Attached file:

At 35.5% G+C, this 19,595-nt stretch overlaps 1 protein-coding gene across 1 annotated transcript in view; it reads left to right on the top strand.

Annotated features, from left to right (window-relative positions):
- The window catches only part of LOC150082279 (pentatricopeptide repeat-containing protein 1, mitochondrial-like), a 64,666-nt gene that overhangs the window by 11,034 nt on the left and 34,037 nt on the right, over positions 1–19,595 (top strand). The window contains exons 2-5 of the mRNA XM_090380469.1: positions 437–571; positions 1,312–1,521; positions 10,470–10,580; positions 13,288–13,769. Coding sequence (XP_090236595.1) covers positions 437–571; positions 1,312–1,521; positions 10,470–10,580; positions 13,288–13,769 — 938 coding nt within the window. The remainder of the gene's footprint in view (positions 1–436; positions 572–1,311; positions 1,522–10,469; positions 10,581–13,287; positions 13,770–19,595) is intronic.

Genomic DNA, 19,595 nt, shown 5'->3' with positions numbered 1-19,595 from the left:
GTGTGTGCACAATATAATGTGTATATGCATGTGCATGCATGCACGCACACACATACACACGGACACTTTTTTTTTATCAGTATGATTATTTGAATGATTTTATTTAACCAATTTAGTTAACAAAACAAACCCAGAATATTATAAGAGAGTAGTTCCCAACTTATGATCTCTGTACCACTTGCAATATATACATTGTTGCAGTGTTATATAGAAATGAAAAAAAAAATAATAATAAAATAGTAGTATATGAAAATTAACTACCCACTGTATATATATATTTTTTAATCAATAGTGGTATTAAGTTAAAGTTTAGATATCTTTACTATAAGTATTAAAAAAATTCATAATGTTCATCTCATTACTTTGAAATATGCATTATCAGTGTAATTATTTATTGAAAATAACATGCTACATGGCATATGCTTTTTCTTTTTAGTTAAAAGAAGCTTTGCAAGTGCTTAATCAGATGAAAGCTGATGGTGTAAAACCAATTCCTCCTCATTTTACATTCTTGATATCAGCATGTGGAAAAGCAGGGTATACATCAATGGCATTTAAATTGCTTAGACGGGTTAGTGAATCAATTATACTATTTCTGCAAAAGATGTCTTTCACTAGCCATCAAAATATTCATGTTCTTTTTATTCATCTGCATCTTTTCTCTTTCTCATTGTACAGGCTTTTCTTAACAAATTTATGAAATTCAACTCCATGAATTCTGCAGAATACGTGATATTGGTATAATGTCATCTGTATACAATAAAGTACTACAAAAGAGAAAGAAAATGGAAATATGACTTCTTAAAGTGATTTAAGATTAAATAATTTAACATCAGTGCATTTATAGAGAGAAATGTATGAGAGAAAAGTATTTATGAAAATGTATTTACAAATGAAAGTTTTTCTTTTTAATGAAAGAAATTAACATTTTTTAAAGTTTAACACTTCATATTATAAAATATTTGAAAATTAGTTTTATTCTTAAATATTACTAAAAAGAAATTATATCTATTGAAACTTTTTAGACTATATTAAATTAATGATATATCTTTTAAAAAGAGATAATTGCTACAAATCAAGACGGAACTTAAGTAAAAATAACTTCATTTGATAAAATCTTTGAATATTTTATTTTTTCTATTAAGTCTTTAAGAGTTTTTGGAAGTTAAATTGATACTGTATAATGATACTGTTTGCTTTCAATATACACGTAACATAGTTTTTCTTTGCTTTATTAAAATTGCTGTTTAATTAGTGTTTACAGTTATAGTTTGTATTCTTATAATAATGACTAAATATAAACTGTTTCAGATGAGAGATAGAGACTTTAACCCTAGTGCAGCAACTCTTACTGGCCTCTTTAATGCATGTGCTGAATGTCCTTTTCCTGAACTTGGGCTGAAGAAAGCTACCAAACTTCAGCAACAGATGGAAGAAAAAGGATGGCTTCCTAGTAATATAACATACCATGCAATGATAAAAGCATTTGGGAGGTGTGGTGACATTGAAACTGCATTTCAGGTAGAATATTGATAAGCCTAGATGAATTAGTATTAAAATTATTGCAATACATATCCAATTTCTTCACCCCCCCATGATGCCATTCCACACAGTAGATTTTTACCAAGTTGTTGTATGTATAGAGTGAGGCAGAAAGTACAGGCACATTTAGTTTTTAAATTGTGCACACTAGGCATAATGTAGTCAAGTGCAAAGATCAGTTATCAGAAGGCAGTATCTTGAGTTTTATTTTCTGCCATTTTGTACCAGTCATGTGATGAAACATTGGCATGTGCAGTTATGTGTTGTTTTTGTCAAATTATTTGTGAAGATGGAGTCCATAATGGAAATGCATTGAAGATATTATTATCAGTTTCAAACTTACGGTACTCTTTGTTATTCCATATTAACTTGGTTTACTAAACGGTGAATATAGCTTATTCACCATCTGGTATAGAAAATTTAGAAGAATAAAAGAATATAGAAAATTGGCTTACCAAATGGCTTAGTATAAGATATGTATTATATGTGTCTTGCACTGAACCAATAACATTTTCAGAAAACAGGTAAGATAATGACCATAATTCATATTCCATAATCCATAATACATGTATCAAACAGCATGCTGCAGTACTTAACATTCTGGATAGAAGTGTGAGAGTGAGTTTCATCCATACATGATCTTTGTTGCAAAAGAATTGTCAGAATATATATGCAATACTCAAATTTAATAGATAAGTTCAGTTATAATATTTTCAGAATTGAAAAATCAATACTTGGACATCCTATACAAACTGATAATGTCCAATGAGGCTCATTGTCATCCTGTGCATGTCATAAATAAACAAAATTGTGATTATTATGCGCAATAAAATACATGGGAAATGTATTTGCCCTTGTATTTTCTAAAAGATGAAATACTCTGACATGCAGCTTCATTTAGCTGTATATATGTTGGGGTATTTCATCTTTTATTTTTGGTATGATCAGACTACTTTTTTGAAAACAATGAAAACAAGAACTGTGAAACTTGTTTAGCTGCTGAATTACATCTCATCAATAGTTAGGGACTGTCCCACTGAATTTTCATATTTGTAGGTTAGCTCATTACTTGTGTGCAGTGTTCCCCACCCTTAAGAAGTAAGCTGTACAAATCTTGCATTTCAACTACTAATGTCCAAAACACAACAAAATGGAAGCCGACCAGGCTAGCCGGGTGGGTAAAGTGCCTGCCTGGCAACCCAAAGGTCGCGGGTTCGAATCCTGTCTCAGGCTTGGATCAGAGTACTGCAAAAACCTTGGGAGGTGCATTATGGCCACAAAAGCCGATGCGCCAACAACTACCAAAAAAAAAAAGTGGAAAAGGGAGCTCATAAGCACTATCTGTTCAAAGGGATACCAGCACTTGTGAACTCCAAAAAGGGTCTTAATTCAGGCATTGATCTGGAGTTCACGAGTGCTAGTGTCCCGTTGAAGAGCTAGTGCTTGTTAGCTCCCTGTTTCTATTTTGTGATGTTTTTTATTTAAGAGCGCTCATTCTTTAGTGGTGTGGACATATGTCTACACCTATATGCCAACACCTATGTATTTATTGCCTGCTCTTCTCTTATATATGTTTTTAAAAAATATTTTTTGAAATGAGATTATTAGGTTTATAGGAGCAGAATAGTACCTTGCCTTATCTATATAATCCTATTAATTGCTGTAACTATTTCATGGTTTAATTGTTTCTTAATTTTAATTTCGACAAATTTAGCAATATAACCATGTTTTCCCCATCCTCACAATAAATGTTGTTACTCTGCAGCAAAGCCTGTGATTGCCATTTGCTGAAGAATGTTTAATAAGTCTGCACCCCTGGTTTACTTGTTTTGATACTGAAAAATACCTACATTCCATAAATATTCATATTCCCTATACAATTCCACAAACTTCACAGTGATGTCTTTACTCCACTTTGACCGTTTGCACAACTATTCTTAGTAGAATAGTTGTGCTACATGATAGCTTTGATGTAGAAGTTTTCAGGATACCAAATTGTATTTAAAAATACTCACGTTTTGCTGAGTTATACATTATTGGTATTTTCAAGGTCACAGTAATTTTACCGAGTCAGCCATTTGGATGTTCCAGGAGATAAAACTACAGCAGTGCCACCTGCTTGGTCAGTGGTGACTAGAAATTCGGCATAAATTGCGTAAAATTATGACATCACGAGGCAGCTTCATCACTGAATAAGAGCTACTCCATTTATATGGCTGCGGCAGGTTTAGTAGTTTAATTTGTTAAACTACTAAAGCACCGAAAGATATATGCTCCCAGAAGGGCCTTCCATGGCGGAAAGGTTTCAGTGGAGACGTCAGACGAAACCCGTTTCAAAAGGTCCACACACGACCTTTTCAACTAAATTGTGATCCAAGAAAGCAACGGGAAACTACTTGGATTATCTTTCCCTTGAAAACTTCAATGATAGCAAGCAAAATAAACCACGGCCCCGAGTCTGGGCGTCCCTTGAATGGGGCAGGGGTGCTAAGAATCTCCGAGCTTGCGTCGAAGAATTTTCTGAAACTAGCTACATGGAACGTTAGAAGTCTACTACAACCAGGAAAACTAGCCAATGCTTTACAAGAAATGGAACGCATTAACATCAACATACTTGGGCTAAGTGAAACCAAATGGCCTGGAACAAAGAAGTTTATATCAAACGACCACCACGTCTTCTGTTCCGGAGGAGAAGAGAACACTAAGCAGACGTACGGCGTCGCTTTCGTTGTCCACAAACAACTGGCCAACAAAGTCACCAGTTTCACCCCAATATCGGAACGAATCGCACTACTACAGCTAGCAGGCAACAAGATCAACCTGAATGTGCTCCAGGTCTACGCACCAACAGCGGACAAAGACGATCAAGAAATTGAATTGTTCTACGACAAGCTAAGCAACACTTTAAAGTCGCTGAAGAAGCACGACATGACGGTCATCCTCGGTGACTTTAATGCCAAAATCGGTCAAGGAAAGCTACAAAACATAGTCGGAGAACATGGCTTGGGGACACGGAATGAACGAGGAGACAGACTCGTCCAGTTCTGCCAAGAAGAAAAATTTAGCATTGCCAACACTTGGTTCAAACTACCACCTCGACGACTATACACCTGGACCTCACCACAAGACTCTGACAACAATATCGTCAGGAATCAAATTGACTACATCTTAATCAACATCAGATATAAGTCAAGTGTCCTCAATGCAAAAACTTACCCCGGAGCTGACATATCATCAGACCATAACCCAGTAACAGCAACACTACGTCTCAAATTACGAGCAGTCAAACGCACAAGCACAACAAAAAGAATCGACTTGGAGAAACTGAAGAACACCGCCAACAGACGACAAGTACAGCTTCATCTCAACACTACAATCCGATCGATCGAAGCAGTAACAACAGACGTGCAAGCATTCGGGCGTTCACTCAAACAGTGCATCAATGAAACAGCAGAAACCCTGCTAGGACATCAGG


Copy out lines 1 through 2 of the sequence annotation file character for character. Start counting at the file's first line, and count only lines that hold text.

At 35.5% G+C, this 19,595-nt stretch overlaps 1 protein-coding gene across 1 annotated transcript in view; it reads left to right on the top strand.

Annotated features, from left to right (window-relative positions):